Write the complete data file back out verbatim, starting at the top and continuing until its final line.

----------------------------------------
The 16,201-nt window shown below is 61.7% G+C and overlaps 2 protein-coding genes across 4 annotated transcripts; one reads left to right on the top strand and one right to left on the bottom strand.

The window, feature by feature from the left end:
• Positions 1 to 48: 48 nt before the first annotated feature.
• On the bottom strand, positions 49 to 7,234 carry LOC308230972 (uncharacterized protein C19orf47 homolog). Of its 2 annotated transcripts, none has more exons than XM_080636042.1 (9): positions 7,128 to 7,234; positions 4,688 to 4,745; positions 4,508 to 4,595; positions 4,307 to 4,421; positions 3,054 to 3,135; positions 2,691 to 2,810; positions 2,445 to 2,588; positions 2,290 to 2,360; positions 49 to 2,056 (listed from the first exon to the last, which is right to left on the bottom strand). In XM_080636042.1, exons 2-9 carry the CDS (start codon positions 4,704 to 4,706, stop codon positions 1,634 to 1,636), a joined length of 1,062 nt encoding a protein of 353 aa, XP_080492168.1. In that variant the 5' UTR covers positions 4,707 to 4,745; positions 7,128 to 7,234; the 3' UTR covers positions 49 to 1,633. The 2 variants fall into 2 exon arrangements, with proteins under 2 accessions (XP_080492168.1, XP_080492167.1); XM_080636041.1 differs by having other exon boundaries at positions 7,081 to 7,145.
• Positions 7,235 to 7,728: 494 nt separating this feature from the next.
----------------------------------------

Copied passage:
The 16,201-nt window shown below is 61.7% G+C and overlaps 2 protein-coding genes across 4 annotated transcripts; one reads left to right on the top strand and one right to left on the bottom strand.

The window, feature by feature from the left end:
• Positions 1 to 48: 48 nt before the first annotated feature.
• On the bottom strand, positions 49 to 7,234 carry LOC308230972 (uncharacterized protein C19orf47 homolog). Of its 2 annotated transcripts, none has more exons than XM_080636042.1 (9): positions 7,128 to 7,234; positions 4,688 to 4,745; positions 4,508 to 4,595; positions 4,307 to 4,421; positions 3,054 to 3,135; positions 2,691 to 2,810; positions 2,445 to 2,588; positions 2,290 to 2,360; positions 49 to 2,056 (listed from the first exon to the last, which is right to left on the bottom strand). In XM_080636042.1, exons 2-9 carry the CDS (start codon positions 4,704 to 4,706, stop codon positions 1,634 to 1,636), a joined length of 1,062 nt encoding a protein of 353 aa, XP_080492168.1. In that variant the 5' UTR covers positions 4,707 to 4,745; positions 7,128 to 7,234; the 3' UTR covers positions 49 to 1,633. The 2 variants fall into 2 exon arrangements, with proteins under 2 accessions (XP_080492168.1, XP_080492167.1); XM_080636041.1 differs by having other exon boundaries at positions 7,081 to 7,145.
• Positions 7,235 to 7,728: 494 nt separating this feature from the next.